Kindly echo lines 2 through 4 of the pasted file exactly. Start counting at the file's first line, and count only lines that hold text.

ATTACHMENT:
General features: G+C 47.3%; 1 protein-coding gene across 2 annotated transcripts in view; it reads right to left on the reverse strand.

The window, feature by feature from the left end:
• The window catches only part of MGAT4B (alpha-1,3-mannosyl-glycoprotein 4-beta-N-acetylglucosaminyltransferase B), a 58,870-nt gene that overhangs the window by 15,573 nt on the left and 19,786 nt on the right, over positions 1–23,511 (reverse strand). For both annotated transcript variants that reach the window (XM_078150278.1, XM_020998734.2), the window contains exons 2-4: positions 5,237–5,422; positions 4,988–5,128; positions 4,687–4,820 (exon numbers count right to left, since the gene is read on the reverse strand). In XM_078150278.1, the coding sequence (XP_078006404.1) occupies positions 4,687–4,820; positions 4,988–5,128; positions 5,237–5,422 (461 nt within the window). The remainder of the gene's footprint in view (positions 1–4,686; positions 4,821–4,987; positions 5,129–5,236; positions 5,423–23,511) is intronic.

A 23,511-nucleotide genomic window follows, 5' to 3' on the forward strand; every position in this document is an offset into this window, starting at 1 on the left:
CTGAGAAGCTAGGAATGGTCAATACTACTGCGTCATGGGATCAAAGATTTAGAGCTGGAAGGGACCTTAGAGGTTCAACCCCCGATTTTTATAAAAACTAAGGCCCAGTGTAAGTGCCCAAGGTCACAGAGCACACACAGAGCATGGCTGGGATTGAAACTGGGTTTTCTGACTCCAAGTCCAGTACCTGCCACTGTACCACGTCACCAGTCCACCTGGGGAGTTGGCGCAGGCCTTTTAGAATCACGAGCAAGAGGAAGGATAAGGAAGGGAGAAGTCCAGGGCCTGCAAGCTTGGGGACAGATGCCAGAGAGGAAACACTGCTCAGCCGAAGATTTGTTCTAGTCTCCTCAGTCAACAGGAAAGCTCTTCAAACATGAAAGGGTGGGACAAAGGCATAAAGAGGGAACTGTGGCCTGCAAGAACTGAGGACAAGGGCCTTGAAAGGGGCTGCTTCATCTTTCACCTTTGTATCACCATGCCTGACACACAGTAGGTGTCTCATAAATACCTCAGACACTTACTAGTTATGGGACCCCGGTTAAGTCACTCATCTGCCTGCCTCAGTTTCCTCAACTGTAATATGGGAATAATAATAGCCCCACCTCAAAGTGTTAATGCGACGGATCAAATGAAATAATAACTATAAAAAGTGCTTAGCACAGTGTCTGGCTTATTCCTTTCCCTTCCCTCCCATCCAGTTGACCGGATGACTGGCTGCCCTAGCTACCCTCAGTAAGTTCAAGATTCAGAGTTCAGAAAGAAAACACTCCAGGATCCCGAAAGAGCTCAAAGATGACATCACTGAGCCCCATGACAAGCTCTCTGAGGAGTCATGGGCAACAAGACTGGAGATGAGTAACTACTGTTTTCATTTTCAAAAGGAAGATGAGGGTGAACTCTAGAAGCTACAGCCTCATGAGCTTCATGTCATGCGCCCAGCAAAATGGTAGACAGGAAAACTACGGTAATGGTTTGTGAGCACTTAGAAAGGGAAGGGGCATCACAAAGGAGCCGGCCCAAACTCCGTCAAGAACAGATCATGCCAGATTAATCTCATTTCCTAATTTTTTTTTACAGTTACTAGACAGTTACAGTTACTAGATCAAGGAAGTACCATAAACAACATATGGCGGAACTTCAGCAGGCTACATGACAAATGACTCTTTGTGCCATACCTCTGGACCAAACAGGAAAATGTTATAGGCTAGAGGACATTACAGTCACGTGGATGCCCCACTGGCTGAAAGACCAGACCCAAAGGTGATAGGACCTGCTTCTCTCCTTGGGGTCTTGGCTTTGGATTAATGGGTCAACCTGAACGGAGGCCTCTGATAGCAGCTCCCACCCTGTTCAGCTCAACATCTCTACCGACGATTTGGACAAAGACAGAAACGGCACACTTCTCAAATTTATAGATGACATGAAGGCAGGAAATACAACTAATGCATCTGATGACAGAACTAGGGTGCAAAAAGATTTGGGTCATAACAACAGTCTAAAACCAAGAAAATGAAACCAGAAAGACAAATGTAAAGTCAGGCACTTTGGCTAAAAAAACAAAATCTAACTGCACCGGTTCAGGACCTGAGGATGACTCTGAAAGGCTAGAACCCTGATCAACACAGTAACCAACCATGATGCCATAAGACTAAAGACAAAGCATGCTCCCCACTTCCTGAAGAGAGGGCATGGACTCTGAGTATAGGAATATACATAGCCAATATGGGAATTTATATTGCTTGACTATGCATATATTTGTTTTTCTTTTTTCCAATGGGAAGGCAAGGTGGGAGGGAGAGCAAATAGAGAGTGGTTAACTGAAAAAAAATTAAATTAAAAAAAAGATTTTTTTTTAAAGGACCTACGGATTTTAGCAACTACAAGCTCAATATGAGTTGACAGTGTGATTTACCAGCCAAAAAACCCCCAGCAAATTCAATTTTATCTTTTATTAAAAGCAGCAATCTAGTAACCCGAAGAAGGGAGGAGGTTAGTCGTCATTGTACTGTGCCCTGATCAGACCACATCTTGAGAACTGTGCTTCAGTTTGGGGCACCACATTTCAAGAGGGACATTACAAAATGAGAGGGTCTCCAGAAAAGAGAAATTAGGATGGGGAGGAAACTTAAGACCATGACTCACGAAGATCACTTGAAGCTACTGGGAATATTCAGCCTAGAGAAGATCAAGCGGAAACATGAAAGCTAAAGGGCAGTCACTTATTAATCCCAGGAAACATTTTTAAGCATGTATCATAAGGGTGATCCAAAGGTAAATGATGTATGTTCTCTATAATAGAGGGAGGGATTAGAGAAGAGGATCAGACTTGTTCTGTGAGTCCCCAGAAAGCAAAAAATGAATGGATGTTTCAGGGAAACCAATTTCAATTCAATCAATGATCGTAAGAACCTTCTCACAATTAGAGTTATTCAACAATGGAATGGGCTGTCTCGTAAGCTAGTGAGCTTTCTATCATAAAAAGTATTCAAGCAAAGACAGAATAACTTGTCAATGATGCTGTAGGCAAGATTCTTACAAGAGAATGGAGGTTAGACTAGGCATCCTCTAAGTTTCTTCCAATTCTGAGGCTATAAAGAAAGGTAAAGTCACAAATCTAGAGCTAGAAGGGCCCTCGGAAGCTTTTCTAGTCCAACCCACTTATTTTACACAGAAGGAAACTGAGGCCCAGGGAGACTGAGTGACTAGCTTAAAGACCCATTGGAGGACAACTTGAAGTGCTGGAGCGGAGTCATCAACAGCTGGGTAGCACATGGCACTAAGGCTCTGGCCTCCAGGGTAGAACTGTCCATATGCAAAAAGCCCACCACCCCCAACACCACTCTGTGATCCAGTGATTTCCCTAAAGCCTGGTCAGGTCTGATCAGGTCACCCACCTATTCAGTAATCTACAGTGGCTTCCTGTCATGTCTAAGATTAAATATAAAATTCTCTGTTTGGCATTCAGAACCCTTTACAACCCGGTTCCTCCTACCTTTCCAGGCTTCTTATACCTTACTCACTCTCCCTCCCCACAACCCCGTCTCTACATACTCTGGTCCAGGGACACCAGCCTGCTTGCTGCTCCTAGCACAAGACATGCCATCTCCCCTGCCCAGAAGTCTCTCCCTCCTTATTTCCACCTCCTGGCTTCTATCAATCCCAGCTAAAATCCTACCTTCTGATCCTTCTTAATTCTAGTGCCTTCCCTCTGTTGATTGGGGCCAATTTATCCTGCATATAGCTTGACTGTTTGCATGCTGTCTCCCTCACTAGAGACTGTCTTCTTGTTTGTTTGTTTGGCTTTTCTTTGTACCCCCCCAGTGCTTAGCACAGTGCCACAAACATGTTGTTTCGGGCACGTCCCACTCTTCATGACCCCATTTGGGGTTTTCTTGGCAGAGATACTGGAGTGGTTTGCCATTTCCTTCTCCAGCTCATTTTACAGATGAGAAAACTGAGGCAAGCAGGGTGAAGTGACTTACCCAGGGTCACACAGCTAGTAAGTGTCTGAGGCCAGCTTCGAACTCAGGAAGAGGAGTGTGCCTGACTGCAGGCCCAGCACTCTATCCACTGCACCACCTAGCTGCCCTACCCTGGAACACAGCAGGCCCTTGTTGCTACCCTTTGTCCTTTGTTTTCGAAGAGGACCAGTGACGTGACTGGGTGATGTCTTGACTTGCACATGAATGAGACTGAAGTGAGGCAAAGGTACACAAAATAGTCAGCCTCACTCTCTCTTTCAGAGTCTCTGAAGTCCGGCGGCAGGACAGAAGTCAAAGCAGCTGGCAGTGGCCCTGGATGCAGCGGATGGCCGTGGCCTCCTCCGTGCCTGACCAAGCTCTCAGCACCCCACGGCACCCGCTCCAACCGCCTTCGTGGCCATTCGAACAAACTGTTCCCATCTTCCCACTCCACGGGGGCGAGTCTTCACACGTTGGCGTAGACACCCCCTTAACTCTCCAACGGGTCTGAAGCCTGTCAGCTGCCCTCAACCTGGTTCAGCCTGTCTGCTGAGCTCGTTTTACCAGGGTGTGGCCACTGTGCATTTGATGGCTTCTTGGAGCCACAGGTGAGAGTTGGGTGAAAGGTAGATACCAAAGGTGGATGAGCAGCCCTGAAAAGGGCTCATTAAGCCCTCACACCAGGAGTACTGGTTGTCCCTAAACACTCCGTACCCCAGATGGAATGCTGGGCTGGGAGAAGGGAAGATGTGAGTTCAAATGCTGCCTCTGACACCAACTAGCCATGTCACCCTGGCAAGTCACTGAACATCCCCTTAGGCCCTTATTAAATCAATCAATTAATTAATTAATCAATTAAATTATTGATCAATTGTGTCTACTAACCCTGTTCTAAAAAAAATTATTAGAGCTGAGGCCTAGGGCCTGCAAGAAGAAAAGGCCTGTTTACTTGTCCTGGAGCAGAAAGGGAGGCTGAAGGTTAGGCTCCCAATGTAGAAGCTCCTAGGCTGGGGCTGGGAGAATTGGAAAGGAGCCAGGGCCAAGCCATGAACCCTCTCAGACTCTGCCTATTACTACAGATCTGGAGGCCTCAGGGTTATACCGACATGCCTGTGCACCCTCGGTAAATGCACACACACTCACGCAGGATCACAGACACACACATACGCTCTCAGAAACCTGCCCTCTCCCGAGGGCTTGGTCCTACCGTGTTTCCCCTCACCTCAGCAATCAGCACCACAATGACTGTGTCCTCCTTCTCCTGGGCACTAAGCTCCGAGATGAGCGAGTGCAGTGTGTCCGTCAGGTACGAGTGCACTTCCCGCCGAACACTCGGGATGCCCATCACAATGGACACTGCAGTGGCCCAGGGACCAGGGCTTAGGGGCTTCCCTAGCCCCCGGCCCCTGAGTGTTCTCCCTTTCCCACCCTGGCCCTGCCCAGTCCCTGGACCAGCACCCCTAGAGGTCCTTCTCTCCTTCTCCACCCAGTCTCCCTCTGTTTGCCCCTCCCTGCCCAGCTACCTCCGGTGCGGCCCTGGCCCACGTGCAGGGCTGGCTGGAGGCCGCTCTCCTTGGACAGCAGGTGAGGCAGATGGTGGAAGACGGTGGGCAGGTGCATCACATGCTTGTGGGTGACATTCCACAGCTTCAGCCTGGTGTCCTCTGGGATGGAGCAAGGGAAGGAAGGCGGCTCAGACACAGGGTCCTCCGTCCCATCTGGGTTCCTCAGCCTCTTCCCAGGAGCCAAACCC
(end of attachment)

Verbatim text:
The window, feature by feature from the left end:
• The window catches only part of MGAT4B (alpha-1,3-mannosyl-glycoprotein 4-beta-N-acetylglucosaminyltransferase B), a 58,870-nt gene that overhangs the window by 15,573 nt on the left and 19,786 nt on the right, over positions 1–23,511 (reverse strand). For both annotated transcript variants that reach the window (XM_078150278.1, XM_020998734.2), the window contains exons 2-4: positions 5,237–5,422; positions 4,988–5,128; positions 4,687–4,820 (exon numbers count right to left, since the gene is read on the reverse strand). In XM_078150278.1, the coding sequence (XP_078006404.1) occupies positions 4,687–4,820; positions 4,988–5,128; positions 5,237–5,422 (461 nt within the window). The remainder of the gene's footprint in view (positions 1–4,686; positions 4,821–4,987; positions 5,129–5,236; positions 5,423–23,511) is intronic.

A 23,511-nucleotide genomic window follows, 5' to 3' on the forward strand; every position in this document is an offset into this window, starting at 1 on the left: